Horror metal from Belo Horizonte: Paradise in Flames brings forth a heavy and symphonic sound

Author Flavia Andrade - 12.1.2022

Belo Horizonte, Minas Gerais, has given birth to some of Brazil’s best known metal bands like Sepultura and Sarcófago. André Damien (vocals, guitar), O. Mortis (vocals), Robert Aender (bass), SJ Bernardo (drums) and Guilherme de Alvarenga (vocals, keyboard) bring to life another heavy metal band from BH, Paradise in Flames, naming themselves part of the subgenre “horror metal”, an amalgama of blackened death and symphonic metal with a touch of prog to make it all connect beautifully.

With a discography dating back to their first studio album “Homo Morbus Est” from 2006, which followed a couple of demos and an EP, Paradise in Flames’ latest release “Act One” brings a new sound to the stage. Impeccably produced and mastered, it showcases an interesting and beautiful collection of songs with three different vocalists impersonating different states of mind and emotions making the interpretations rich and expressive. The wall of sound created by the band complete with blast beats makes for a riveting combination drawing the listener into the musical experience.

Chaoszine had the opportunity to talk to André Damien, Paradise in Flames’ founding member and singer/guitarist, about their latest release, their upcoming European tour, and how the pandemic affected them.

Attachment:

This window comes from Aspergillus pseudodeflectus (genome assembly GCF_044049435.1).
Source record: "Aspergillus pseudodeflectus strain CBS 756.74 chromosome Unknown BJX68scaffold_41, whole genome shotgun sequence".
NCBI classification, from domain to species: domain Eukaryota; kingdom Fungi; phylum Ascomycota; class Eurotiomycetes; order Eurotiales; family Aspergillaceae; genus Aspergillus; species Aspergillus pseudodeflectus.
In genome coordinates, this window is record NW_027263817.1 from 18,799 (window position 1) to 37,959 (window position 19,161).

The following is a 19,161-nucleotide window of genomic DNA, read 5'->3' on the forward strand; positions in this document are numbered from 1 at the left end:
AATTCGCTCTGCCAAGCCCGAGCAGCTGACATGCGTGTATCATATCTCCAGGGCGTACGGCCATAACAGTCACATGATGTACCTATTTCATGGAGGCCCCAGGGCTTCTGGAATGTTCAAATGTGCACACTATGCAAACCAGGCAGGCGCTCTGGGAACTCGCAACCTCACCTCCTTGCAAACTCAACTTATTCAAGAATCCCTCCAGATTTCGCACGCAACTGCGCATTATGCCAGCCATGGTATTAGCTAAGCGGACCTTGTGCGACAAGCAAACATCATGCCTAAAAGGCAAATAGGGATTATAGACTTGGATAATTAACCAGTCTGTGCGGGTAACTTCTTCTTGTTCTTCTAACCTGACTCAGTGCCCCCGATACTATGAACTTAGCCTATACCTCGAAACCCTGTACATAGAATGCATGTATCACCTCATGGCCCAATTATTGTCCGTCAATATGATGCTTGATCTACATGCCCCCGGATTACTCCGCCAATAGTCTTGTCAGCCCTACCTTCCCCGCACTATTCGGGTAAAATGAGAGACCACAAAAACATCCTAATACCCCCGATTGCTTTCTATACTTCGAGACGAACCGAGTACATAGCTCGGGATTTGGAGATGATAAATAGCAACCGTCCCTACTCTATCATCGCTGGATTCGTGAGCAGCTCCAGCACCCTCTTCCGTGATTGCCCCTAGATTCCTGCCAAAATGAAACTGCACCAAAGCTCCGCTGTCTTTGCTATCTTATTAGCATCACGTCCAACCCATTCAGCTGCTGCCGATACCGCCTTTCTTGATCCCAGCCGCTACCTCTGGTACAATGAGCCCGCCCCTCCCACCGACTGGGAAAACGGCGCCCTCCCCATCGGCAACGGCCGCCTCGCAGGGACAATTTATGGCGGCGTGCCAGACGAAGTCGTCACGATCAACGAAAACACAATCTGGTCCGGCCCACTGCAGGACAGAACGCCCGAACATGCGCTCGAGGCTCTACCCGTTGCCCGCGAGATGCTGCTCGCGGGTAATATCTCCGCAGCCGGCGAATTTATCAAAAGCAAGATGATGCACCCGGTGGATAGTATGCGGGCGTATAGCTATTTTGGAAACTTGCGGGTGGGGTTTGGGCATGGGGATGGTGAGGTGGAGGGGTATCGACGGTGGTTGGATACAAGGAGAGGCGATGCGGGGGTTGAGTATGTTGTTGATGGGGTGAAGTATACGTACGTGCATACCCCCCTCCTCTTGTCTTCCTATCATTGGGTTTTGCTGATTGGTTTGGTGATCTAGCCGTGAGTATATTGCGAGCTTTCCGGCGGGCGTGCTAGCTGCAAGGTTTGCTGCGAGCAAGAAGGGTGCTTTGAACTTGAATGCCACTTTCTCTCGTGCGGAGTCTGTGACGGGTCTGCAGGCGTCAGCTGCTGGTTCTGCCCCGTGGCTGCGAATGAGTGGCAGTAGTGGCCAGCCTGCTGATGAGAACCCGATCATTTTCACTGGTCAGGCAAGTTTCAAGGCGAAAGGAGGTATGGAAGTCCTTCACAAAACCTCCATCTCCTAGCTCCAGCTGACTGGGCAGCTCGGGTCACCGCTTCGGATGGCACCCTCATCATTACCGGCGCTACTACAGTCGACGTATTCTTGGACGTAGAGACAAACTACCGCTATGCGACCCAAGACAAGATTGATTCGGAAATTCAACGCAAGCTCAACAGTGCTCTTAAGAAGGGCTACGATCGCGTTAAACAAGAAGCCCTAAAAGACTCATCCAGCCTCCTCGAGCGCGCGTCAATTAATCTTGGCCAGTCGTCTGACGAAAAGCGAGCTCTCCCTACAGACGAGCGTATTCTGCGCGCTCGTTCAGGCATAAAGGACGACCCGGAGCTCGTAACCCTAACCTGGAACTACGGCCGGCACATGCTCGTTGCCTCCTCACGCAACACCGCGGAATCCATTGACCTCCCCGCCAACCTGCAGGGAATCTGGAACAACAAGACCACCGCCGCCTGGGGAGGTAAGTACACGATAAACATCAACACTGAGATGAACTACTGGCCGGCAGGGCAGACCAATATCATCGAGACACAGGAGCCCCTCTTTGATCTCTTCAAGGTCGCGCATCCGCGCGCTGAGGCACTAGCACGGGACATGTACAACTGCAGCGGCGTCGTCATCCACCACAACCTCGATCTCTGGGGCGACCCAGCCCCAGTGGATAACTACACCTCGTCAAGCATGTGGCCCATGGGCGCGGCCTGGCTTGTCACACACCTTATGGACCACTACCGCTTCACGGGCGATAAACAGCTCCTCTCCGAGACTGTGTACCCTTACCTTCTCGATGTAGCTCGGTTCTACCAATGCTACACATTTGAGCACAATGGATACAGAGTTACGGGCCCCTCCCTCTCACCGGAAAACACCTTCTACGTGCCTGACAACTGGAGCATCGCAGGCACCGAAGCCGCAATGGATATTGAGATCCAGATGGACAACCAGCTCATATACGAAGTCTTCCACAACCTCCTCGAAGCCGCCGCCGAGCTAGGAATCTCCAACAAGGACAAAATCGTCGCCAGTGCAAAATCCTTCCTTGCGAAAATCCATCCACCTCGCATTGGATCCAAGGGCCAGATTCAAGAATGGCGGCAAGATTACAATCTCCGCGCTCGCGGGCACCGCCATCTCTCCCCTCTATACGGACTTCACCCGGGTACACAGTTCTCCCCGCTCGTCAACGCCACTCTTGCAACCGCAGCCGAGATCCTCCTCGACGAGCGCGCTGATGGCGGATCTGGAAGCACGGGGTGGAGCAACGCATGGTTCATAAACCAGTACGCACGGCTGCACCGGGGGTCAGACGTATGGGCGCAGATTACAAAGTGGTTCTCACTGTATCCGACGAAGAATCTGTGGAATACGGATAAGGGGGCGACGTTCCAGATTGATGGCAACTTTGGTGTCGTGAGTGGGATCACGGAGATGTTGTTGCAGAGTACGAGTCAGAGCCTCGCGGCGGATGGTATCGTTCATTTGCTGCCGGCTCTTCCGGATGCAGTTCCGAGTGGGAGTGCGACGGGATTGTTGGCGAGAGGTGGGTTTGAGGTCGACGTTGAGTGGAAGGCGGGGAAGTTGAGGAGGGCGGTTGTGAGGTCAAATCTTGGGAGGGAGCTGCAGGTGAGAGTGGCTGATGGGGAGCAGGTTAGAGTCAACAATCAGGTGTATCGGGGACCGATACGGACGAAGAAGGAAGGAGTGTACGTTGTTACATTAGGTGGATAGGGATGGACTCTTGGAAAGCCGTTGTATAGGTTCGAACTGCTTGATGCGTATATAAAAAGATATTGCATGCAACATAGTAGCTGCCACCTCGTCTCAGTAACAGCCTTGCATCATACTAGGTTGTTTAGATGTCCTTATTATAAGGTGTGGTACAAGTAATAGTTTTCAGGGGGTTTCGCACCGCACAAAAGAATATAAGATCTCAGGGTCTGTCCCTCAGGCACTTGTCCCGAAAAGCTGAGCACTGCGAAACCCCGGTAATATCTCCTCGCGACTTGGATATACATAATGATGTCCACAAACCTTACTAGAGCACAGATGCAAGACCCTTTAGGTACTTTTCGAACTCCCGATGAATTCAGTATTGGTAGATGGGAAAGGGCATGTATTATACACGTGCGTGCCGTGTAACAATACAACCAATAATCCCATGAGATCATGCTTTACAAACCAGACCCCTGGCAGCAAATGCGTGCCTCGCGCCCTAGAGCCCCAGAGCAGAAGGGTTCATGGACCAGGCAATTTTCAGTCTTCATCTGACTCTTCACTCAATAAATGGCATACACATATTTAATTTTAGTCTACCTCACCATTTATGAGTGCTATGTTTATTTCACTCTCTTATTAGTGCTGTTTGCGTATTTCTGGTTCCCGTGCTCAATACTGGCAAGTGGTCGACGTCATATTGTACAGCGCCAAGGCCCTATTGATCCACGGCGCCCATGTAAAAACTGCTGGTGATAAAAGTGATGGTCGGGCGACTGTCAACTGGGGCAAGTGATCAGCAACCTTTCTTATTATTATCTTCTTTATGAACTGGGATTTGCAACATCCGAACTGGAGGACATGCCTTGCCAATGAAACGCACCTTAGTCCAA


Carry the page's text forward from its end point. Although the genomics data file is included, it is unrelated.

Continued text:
Hello and thank you for talking to Chaoszine. How did the pandemic affect your band?

Damien: Hi, thank you for the interest in talking to us. The pandemic was a motor force for us in terms of creating new things, musically. When it hit, we had just released “Devil’s Collection”, our third album, in late 2019. We played the first concert on that tour in Salvador in February 2020, and we already had about 25 tour dates scheduled in Europe. So we cancelled the tour and decided to make a new album, we didn’t want to stop making music. We had three or four songs already, and we set the goal to release a new album by November 2021. So throughout 2020 we made music videos of songs from “Devil’s Collection” as we also worked on the next album. And in a time like this, we cut from our lives everything that was not really our goal and we made sure not to leave the band aside. So this was our most productive period yet: releasing two albums, six singles, six music videos, and two live online concerts. There was a positive side to this whole situation for the band, it kept our dream alive as we worked hard on our music. And we are already working on a new EP with six tracks, we have a single ready… but we will wait a little more to release it, we just released “Act One” last November! So I think the pandemic kind of levelled all musicians: we must all stay at home and are not able to play gigs. All of us, some with more money than others, are in the same situation, and the way to access our audience is through the internet. Maybe the bigger bands can take a break, but for the smaller bands it’s an opportunity to get the word out and be noticed.